Pains exquisite texture – 3



“Maggie,” began the surgeon, “without sounding pretentious, I will give you your injuries in layman’s term’s. Your pelvis is broken in three places. Both of your femurs have minor fractures. Your spleen has been ruptured. Four of the lower ribs on the left side of your chest have been broken in two or more places each. This resulted in you having what is known as a ‘flail chest’. What that means is every time you took a breath, the affected area of your chest moved opposite to the rest of it. So each time your chest expanded to draw air in, the broken area got sucked in, instead of moving out with the rest of your ribs.


“Christ.” mumbled Maggie through a swollen and bruised lips.


“Now, there are two other injuries far more serious in nature.” Dr. McGovern said, turning from her to include her parents, seated beside her ICU bed in Royal Perth Hospital. Taking a deep breath in, he continued. “We aren’t out of the woods yet. After the medical staff at Moora District Hospital had stabilised you, they deserve medals incidentally, the RAC Rescue Helicopter rushed you here to Royal Perth Hospital. On arrival you were sent straight in for emergency surgery.”


“First of all, we had no option other than to remove your lower right leg below the knee. The crush injury you sustained was so extensive as to render your leg beyond repair. I personally fought for an hour and a half to save it, however, between ruptured blood vessels, crushed muscle, and your tibia and fibula being reduced to eleven separate bone fragments, my fight was in vain. Sadly, it was a battle I could not win. I am truly sorry.”


Silent tears filled Maggie’s eyes.


“Whilst I was fighting for your leg, another surgeon removed your spleen, and worked on your chest. However, there was a much larger fight going on. In your accident, you sustained two major injuries.”


‘What could be worse than the ones so far?’ Maggie thought through a drug induced mist to herself.


“The lesser of the two is known as a ‘base of skull’ fracture. Which we successfully repaired. It is the type of injury that is synonymous with ‘coward punches’. The injury sustained after someone king hits another without giving them forewarning, therefore giving them no opportunity to protect or defend themselves. The invariable injury resultant of this is the victim falls over backwards, and cracks the back of their head on the footpath behind them. I am sure, considering your profession, you are aware of this. Judging by the pieces of asphalt at the wound site to the back of your head, this occurred after the initial accident.”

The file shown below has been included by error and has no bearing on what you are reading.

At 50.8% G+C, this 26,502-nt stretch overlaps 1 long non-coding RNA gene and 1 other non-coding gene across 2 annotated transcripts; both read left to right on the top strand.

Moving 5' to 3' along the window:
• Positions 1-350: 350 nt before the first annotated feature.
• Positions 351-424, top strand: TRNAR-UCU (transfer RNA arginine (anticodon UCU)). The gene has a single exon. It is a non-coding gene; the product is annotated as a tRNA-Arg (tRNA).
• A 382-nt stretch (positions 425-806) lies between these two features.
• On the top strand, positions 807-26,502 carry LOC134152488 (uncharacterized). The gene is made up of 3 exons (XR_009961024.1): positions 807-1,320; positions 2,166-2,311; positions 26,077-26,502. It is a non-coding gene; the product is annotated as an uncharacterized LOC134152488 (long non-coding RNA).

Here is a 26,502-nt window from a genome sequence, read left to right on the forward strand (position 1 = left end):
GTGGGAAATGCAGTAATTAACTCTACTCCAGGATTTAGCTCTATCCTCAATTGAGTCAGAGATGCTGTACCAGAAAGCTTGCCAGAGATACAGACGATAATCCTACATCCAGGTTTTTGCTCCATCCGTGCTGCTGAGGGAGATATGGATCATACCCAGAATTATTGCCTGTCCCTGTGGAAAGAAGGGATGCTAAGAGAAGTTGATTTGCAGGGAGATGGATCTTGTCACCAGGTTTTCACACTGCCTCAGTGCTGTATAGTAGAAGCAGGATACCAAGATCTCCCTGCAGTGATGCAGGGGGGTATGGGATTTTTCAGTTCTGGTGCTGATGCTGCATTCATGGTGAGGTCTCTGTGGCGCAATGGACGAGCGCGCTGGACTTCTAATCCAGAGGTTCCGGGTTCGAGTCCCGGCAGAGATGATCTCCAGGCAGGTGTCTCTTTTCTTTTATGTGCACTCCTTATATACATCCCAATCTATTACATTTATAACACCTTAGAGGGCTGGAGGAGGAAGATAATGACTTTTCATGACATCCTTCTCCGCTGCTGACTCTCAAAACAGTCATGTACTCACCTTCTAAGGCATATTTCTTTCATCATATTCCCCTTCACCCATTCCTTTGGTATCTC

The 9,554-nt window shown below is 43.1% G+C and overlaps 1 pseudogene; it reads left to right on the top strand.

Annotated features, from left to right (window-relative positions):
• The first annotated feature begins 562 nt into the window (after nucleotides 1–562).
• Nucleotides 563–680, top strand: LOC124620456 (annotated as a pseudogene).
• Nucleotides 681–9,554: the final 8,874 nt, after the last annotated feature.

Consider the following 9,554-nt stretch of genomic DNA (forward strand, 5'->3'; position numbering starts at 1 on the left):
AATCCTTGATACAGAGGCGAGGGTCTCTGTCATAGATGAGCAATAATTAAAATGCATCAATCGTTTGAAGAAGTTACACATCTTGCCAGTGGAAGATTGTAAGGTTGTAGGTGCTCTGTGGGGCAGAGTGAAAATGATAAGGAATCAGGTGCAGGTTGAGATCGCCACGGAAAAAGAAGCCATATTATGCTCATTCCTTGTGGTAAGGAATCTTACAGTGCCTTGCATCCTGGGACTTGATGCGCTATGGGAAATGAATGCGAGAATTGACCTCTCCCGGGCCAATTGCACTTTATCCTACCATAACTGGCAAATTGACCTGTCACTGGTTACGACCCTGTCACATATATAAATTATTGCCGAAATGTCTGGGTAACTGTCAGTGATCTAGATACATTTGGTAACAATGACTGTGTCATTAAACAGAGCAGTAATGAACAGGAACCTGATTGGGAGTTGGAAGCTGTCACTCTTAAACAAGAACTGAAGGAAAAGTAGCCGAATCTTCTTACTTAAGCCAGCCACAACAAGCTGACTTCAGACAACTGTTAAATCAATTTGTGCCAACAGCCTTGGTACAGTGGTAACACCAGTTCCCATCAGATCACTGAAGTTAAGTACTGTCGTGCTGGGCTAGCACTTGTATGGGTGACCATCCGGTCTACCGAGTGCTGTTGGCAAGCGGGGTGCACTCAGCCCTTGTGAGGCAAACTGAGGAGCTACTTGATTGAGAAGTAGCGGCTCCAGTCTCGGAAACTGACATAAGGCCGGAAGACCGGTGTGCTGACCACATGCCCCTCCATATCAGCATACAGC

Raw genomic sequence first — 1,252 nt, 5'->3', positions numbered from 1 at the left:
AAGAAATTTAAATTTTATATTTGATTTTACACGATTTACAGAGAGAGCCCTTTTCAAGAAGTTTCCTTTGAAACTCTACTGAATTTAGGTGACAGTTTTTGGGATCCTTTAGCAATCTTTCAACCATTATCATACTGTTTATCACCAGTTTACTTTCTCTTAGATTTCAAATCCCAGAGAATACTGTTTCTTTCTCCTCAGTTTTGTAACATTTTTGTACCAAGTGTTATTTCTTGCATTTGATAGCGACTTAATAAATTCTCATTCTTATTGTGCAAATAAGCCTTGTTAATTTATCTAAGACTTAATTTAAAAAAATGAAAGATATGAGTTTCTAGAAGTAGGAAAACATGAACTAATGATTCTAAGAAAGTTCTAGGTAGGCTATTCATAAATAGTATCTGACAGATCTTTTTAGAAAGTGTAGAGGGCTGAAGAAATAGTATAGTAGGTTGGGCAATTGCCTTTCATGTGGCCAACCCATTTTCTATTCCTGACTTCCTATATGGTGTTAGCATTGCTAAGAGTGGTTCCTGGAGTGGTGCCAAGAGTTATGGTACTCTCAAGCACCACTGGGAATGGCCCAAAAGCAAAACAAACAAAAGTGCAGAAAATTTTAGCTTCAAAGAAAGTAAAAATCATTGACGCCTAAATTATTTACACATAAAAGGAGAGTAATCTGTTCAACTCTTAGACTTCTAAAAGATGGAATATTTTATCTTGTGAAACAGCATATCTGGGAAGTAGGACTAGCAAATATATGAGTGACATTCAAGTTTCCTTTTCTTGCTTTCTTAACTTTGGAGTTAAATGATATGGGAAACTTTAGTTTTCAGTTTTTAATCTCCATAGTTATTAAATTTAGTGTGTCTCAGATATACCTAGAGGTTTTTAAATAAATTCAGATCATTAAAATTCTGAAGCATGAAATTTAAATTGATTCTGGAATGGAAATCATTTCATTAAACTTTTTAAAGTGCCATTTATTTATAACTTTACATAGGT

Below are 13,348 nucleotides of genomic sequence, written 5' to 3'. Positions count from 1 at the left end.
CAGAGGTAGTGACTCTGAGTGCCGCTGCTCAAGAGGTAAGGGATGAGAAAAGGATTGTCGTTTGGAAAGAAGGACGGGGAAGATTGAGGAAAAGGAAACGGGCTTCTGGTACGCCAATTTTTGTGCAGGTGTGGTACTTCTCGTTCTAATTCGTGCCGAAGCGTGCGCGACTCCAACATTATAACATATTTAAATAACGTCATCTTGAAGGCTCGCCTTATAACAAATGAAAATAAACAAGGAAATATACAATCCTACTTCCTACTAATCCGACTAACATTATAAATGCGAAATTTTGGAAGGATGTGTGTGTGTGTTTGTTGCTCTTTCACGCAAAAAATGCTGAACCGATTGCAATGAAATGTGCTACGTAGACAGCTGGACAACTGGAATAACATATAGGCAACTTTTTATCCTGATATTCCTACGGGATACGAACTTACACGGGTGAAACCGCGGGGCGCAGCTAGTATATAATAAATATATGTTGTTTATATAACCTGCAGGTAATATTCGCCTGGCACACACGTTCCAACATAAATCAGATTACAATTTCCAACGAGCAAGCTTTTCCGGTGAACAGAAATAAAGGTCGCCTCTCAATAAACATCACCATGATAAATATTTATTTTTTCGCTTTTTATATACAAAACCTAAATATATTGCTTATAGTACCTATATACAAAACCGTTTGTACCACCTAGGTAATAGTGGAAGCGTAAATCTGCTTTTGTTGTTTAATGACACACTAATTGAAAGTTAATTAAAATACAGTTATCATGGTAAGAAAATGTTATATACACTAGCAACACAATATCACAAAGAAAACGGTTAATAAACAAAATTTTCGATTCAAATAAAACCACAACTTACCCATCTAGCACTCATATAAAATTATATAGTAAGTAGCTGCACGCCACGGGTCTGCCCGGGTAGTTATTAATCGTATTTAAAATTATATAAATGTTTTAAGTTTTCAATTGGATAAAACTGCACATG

“However, the greatest injury you sustained, was a massive blow to the temporal region of the left side of your head. We believe it is due to you banging your head with extreme force against the steel seat belt loop next to the door. It is the silver coloured loop that feeds your seat belt from above your shoulder, allowing the belt to be pulled down over your chest. Again, this resulted in multiple fractures of your skull around the region of your ear. This lead to a large intracranial bleed on both sides of your temple, within your cranium. It is a result of something known as ‘coup and contrecoup’. Basically your brain has bounced against both sides of your skull, bruising and causing a cranial bleed to both sides of the brain. It is a very serious injury. The blood from the bleed, unable to escape from beneath the skull, caused a pressure build up against your brain, compressing it, as well as that of your spinal cord. It is likely the base of skull fracture added to this, however, all scans point to the temporal point of impact as the cause. This was initially relieved via an emergency procedure performed at the Moora District Hospital. Once here, we operated on your skull immediately, as the fracture’s you sustained were numerous. Some pieces of bone had broken away from the main body of your skull, forming nine separate pieces of bone that were floating. X-rays, and various other scans done in theatre revealed all to us, and we were able to secure and either re-attach or remove them entirely.”


Looking from patient to parents, he continued.


“Getting you to Perth, and under normal circumstances this would not have considered, let alone done, incidentally. The RAC helicopter had to fly as low as physically possible. As I am sure you are aware, with altitude comes expansion, and taking in not only your head injuries, but your chest and other fractures, we usually would have had you delivered via ambulance. However, with time well and truly against us, we had little option. A shade under 200km in the back of an ambulance with head and chest injuries, was completely out of the question. Thankfully in this case, the gamble paid off, and you arrived no worse than when you left Moora.”


Talking directly to Maggie’s parents, Dr. Tony McGovern continued. “Recovery and rehabilitation will occur in time, but we have a way to go yet.”


Mrs. Fox began to sob. Maggie’s father just stared at the halo of surgical steel and rods sticking out from his daughter’s head. The array of wires and weights that seemed to be attached to every part of her body seemed almost surreal. Until that point he had been unaware she had lost a leg. Mr. Fox had never felt more useless, than sitting there looking at his badly injured daughter.



A tenth, missed, fragment of bone from Maggie’s fractured temple continued to float between skull and brain. Roughly 12mm long, and .5mm wide, shaped like a stilettos blade, and as deadly as a depth charge to a ‘U’ boat.


Eight days post op., it came to rest against another part of the brain. By day nine the sharp tip caught against it, by the eleventh day, it had penetrated, and slid in to it, its entire length.


Not even Maggie knew it had happened.




Click that funky picture white boy. Augie March follows.




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